Senior Steps

Kelly Eastland

In just a few short months, many aspects of life will change for the senior class. The Senior Steps Committee surveyed a handful of recent graduates and asked them for some advice. Here’s what they had to say…

What was the most difficult transition after college and how did you make friends or meet new people?

The hardest part for me was moving back in with my parents. I still live at home, and it’s strange having my parents around all the time. I don’t mind it, but it is a lot different than having roommates. I still have a lot of friends here at home, and I still see lots of ‘Nova people all the time. So there was no trouble with meeting people and finding people to hang out with.

The very hardest thing to adjust to after graduating was not having five roommates/best friends to come home to every day. So quickly you are pulled away from your support system of great friends, and it’s a very emotional, very hard thing to deal with. I think it takes at least five or six months to totally move on from. But, e-mail and cell phones make keeping in touch so easy, and thankfully that has kept me just as close to all my friends as when I lived with them.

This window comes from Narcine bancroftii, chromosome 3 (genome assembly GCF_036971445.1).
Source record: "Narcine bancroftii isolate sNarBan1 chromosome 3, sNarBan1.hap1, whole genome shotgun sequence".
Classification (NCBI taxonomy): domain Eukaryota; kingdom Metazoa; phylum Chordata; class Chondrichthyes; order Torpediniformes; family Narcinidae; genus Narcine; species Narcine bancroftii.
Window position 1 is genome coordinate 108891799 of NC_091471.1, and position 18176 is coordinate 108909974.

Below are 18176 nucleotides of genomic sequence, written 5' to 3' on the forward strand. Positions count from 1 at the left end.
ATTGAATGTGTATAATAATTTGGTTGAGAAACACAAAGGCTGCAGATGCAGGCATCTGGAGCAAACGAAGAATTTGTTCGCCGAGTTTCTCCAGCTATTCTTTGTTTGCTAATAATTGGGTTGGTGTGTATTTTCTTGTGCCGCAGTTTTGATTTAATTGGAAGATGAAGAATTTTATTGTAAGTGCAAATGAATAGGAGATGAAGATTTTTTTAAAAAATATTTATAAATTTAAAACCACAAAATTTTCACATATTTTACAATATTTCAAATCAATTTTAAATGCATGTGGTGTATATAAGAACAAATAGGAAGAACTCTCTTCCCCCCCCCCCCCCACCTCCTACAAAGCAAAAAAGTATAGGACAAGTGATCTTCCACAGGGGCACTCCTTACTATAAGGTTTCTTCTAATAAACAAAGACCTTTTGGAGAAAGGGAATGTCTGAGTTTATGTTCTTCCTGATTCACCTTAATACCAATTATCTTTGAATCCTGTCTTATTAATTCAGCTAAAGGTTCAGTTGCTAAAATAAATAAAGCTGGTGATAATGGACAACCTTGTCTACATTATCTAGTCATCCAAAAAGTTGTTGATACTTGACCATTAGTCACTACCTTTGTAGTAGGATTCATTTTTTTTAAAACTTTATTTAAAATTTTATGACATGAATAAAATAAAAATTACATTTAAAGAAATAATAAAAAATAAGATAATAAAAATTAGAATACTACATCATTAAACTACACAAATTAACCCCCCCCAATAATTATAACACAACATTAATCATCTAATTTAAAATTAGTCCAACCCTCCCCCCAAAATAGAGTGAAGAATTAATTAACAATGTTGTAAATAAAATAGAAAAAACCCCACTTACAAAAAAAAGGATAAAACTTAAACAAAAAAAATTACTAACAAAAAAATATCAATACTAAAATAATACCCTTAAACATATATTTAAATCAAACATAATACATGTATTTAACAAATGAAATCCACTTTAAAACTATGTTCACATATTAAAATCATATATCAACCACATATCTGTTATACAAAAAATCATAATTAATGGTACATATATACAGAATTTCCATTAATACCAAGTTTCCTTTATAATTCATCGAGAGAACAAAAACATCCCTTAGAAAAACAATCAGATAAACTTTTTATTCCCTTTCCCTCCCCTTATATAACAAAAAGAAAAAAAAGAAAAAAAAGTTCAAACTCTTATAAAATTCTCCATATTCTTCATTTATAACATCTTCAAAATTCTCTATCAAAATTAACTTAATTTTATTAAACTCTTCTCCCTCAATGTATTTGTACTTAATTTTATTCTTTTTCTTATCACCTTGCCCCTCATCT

The most difficult transition was the loss of free time or the ability to really build your own schedule like you did in college. For the most part you’ve to get up and work the old 9 to 5 and since it’s your first real world job you want to do well, so you end up working even more hours. You just have to appreciate that each night/weekend you don’t have homework(!) and you need to make the effort to pursue non-work related activities.